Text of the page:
Yes, the time has come for conversion, for personal transformation, for inner renewal. We must get used to thinking in a new way, of humanity, of common life among humans, of the roads of history and the destiny of the world.
—Pope Paul VI (1897-1978)

Whoever believes in this bread will never hunger, will never be famished for want of hearing the word of God; nor will such a person be parched by spiritual thirst through lack of the waters of Baptism and the consecration imparted by the Spirit.            
—Saint Theophylact (c. 1050-1109)

29 Jul 2018

Seventeenth Sunday in Ordinary Time, Cycle B

You cause the grass to grow for the cattle, and plants for people to use, to bring forth food from the earth, and wine to gladden the human heart, oil to make the face shine, and bread to strengthen the human heart.
—Psalm 104:14-15

Bread plays so many roles! We have learned to recognize, in it, an instrument of the human community, because of the bread we break together. . . . We have learned to recognize, in it, the essential vehicle of pity, because of the bread we distribute in times of want.
—Antoine de Saint-Exupéry

22 Jul 2018

Sixteenth Sunday in Ordinary Time, Cycle B

I offer you peace. I offer you love. I offer you friendship. I see your beauty. I hear your need. I feel your feelings. My wisdom flows from the Highest Source. I salute that Source in you. Let us work together for unity and love.
—Mahatma Gandhi

In a world that victimizes us by its compulsions, we are called to solitude where we can struggle against our anger and greed and let our new self be born in a loving encounter with Jesus Christ. It is in this solitude that we become compassionate people.
—Henri J. M. Nouwen

15 Jul 2018

Fifteenth Sunday in Ordinary Time, Cycle B

Whether it is right in God’s sight to listen to you rather than to God, you must judge; for we cannot keep from speaking about what we have seen and heard.
—Acts 4:19–20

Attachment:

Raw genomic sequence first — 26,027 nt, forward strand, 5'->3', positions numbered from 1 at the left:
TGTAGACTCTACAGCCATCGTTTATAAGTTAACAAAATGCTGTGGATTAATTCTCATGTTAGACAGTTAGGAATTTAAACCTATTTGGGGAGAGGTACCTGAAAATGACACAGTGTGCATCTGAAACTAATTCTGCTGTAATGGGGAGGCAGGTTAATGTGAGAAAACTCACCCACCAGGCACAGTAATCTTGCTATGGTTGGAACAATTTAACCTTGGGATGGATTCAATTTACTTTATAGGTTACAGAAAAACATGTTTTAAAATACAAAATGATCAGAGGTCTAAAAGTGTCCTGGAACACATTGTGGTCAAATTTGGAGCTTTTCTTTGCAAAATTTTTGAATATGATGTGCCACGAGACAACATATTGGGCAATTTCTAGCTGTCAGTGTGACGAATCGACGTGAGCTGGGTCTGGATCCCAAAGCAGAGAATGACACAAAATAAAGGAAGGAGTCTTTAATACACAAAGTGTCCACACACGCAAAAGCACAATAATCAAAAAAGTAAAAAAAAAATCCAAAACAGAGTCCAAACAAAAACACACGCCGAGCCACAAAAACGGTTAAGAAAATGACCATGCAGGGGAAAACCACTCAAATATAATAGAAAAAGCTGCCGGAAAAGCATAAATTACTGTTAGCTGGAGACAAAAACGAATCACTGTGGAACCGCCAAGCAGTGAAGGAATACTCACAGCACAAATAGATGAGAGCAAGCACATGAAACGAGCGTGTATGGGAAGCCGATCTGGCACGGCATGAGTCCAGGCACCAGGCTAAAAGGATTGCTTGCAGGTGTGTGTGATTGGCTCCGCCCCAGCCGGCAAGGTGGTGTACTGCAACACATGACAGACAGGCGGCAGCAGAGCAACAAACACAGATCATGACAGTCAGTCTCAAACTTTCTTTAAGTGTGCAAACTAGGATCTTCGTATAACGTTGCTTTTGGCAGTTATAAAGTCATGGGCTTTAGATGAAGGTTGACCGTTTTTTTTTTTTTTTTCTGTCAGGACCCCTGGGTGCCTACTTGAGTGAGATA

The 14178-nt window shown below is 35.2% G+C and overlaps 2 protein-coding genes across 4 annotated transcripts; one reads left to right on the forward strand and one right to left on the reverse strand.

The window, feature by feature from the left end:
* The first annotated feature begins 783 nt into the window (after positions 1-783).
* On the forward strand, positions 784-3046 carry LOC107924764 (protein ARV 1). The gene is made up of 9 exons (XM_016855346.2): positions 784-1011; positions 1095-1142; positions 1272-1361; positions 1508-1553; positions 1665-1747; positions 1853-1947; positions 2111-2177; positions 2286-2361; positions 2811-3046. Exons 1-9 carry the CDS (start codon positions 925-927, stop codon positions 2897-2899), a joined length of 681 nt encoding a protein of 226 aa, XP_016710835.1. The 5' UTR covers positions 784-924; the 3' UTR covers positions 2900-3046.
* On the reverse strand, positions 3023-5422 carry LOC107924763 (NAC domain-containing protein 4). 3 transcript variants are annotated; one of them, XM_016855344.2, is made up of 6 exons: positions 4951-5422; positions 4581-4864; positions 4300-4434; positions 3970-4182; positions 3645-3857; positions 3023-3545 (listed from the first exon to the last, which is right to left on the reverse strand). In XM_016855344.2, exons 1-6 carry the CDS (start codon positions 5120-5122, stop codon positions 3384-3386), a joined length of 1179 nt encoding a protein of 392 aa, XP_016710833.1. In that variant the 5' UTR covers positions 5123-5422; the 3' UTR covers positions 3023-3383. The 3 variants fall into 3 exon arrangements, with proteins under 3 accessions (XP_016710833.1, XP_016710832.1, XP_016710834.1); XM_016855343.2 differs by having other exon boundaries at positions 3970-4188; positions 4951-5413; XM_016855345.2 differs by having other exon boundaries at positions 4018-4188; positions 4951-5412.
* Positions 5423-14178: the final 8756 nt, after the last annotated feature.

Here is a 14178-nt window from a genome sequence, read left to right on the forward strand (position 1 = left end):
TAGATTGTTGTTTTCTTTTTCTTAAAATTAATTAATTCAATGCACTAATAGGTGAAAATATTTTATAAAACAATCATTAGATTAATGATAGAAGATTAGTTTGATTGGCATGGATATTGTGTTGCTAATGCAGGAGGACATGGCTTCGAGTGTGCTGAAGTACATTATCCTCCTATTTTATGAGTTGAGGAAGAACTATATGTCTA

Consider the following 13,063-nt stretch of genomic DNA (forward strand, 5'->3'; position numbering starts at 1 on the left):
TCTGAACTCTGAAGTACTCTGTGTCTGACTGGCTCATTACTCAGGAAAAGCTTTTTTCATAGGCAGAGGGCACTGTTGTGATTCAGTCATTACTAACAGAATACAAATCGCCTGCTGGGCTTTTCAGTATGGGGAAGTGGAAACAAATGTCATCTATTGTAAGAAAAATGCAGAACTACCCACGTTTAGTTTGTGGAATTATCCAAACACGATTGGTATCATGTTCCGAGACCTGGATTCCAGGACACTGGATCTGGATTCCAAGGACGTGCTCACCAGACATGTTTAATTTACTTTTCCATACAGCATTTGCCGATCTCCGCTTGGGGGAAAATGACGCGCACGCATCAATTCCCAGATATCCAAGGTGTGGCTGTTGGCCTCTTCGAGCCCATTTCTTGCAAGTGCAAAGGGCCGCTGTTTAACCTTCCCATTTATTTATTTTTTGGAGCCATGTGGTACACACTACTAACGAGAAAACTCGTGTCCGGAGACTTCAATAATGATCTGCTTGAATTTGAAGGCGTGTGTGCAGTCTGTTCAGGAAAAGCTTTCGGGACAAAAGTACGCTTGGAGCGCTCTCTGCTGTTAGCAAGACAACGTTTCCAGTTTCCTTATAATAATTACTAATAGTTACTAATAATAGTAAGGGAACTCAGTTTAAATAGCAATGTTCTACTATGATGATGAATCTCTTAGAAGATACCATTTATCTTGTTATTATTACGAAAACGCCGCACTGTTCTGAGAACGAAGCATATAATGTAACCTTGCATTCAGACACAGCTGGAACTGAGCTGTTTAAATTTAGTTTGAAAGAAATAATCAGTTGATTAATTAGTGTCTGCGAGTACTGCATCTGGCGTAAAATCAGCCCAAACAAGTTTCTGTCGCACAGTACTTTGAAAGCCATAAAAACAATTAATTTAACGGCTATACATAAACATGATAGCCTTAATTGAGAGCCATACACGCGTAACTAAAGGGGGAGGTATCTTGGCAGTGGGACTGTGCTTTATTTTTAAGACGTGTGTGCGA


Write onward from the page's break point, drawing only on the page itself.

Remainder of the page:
When we wake up each morning, if praise of the Risen Christ were to fill our hearts . . . then in the monotony of daily life, an inner surge of vitality would reveal our hidden longing.
Brother Roger of Taizé

8 Jul 2018

Fourteenth Sunday in Ordinary Time, Cycle B

For he was crucified in weakness, but lives by the power of God. For we are weak in him, but in dealing with you we will live with him by the power of God.
—2 Corinthians 13:4

Let orators keep their eloquence, philosophers their wisdom, kings their kingdoms; for us, Christ is glory, riches, and kingdom; for us, wisdom is the folly of the gospel; for us, strength is the weakness of the flesh and glory is the scandal of the cross.
—Paulinus of Nola (c. 354-431)

1 Jul 2018

Thirteenth Sunday in Ordinary Time, Cycle B

Real generosity toward the future lies in giving all to the present.
—Albert Camus

Let us . . . have our eyes fixed on the image of God so that we may be formed anew in God’s likeness. . . . By looking back at the image of God, in whose likeness humanity was created, we will receive back from the power of God’s Word the form we had by nature.

24 Jun 2018

Solemnity of the Nativity of Saint John the Baptist, Cycle B

Let your intentions be so pure that you reject from your actions any other motive than the glory of God and the salvation of souls.
—Saint Angela Merici (1470?-1540)

John was a good man and had urged [others] to exert themselves to virtue, both as to justice toward one another and reverence towards God.
–Josephus, Antiquities (c. 94 A.D.)